To protect full preferential voting, 85% of ballot papers with defective number that could count were rejected to protect full preferential voting from the much smaller number that had incomplete preferences.
Given the decline in support for major parties since 1987, that 85% figure may have slipped to about 70%, the figure where major party voting sits these days. We don’t know the actual figure because the AEC has not conducted research on identifiable first preferences since 1987.
The above finding backs a point I’ve always made about how compulsory preferential voting is implemented in Australia. We have too many formality rules defining what can’t count, and not enough defining what can count.
As the savings provision in South Australia amply demonstrates, there are ways to cut high rates of informal votes simply by coming up with a method that allows more incomplete ballot papers to count.
At the JSCEM inquiry into the 2010 election, I outlined the South Australian provision in detail, and also suggested adopting what I called “progressive” informality, where a ballot paper remained formal as long as its missing preferences did not have to be counted. The committee seemed more interested in the South Australian method but nothing ever came of the inquiry.
As I suspect will be the result of the current JSCEM recommendation on OPV. The report lacks any coherent argument in favour of OPV, which makes it look like a wish list from an LNP Senator. And the LNP is strongly in favour of OPV from its experience in Queensland.
Not that lacking an argument in favour of OPV doesn’t mean Senator McGrath’s recommendation will not be adopted. After all, as I explained in a post from 2016, the Queensland Labor Party offered few justifications and minimal warning when reverting the state’s electoral laws back to full preferential voting in in 2016.
So Who Does Optional Preferential Voting Assist?
The non-partisan answer is that optional preferential voting always works in favour of the candidate in a contest that leads on first preferences. That’s because every ballot paper that exhausts its preferences is excluded from the tally of votes remaining in the count, lowering the finishing line for the candidate that starts the count in the lead.
If you remember this point, that OPV helps the candidate and party with the highest first preference vote, you understand why Australia’s two major parties have swapped their opinions on OPV over time.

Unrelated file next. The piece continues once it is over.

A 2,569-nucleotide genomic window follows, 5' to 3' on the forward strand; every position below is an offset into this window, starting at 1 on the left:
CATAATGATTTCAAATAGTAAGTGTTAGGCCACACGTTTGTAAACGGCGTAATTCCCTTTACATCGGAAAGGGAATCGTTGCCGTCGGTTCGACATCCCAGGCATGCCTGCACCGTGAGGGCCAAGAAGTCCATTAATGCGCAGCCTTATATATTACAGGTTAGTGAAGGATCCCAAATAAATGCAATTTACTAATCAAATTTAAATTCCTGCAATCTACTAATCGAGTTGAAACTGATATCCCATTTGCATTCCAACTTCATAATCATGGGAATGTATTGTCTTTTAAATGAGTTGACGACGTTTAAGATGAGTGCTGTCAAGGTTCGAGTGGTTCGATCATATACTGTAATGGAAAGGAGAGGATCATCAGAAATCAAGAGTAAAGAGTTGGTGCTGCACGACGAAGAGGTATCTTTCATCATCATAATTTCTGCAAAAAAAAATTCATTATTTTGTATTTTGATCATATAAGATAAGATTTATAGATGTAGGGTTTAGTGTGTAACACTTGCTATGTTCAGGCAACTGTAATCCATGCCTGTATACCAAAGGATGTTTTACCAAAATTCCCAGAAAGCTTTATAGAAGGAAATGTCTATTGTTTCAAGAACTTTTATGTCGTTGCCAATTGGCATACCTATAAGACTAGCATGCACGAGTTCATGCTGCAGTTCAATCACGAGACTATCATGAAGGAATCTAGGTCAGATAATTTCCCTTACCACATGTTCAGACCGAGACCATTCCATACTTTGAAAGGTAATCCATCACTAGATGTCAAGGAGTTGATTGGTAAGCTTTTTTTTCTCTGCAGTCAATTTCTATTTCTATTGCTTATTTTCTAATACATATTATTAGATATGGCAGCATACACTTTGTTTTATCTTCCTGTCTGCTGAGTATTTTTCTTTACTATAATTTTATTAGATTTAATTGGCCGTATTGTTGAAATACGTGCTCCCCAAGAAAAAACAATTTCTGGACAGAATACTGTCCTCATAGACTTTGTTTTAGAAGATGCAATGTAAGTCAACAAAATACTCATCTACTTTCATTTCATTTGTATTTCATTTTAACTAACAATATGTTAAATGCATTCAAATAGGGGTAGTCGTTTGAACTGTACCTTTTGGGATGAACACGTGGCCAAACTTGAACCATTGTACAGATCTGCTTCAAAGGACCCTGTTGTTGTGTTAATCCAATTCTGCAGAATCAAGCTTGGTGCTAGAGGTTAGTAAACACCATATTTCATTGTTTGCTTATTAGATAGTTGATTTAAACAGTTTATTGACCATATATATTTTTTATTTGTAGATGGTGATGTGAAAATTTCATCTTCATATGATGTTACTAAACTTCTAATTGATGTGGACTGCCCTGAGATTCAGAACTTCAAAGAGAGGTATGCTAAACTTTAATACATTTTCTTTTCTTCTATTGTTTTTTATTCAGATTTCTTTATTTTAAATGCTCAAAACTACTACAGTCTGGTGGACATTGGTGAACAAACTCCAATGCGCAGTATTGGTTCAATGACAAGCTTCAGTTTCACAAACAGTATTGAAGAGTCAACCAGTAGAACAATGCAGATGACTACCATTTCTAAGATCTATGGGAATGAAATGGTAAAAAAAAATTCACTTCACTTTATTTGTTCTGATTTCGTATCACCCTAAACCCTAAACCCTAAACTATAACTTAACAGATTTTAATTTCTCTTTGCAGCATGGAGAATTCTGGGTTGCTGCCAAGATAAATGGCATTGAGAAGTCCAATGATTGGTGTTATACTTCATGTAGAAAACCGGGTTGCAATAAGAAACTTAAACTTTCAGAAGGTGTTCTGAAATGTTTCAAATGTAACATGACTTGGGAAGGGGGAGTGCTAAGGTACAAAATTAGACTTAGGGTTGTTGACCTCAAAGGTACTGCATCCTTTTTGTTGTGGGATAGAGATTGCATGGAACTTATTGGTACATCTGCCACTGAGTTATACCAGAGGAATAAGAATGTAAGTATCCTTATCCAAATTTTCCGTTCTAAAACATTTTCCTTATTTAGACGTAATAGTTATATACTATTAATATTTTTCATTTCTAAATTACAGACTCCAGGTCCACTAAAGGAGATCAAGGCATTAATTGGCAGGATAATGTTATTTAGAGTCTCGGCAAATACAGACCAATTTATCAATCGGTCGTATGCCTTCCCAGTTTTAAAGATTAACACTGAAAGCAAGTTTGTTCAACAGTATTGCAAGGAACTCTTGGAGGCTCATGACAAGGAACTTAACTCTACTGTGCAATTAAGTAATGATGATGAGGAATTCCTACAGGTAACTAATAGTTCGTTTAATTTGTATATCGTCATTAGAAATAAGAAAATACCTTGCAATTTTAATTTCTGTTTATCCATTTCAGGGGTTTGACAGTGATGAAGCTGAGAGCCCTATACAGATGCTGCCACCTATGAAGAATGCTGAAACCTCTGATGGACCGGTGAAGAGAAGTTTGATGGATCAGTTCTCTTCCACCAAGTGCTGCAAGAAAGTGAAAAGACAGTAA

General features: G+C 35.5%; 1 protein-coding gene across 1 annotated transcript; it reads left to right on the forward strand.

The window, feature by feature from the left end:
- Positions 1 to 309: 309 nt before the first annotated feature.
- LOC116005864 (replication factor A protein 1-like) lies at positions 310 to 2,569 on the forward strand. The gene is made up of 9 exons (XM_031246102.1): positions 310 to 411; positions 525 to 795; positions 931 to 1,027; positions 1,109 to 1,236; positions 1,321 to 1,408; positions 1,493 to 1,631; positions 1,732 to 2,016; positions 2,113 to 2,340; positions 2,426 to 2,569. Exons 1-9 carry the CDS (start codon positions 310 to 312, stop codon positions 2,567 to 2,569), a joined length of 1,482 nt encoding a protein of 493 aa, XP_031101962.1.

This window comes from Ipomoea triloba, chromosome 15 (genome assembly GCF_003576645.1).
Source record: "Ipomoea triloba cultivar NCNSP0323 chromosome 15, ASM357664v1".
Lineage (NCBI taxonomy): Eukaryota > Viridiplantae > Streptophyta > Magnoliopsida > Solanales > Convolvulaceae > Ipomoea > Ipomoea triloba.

It is not a swap based on principle, or supporting something that voters want, but rather on the basis of self-interest at the time.
In the days when DLP preferences helped the Coalition win seats, Labor supported OPV and the Coalition opposed it. One of the Labor Party’s icons, Gough Whitlam, was a supporter of OPV and tried to implement it while Prime Minister.
Another Labor hero, Neville Wran, implemented OPV in NSW in 1980. He also entrenched it in the state’s constitution, and many a Labor figure has since cursed OPV’s entrenchment as the rise of the Green’s has removed Labor’s former advantage over the Coalition on first preferences.
OPV disappeared from Labor’s policy platform in 1991, a year after compulsory preferential voting played a significant part in the Hawke government winning a narrow re-election.
Since 1990, it is overwhelmingly Labor and minor parties that have benefited from CPV, and the Coalition that has found itself on the losing side.
The same process followed the introduction of OPV in Queensland. When the Electoral and Administrative Review Commission (EARC) reviewed the state’s electoral system in the early 1990s, the Labor, Liberal and National Parties all lodged submissions opposing OPV. When EARC still recommended it, the Goss Labor government implemented OPV and benefited from it in three-cornered contests at the 1992 election. The Coalition virtually abandoned three-cornered contests after 1992.
After several elections of still recommending full preferences on how-to-votes, the Labor Party under Peter Beattie benefited greatly in 2001 from a switch to a “Just Vote 1” strategy, cutting off the flow of One Nation preferences to the Coalition.
By 2009, as One Nation declined and as the two Coalition parties merged to form the LNP, preference strategies changed. The LNP now urged “Just vote 1” and Labor, with the rise of the Greens, went back to recommending preferences.
So from the view of party politics, there are arguments for and against both optional and full preferential voting. Over the last five decades, both Labor and the Coalition have at different times supported both systems. And why they have done so has always been related to perceived electoral advantage at that time.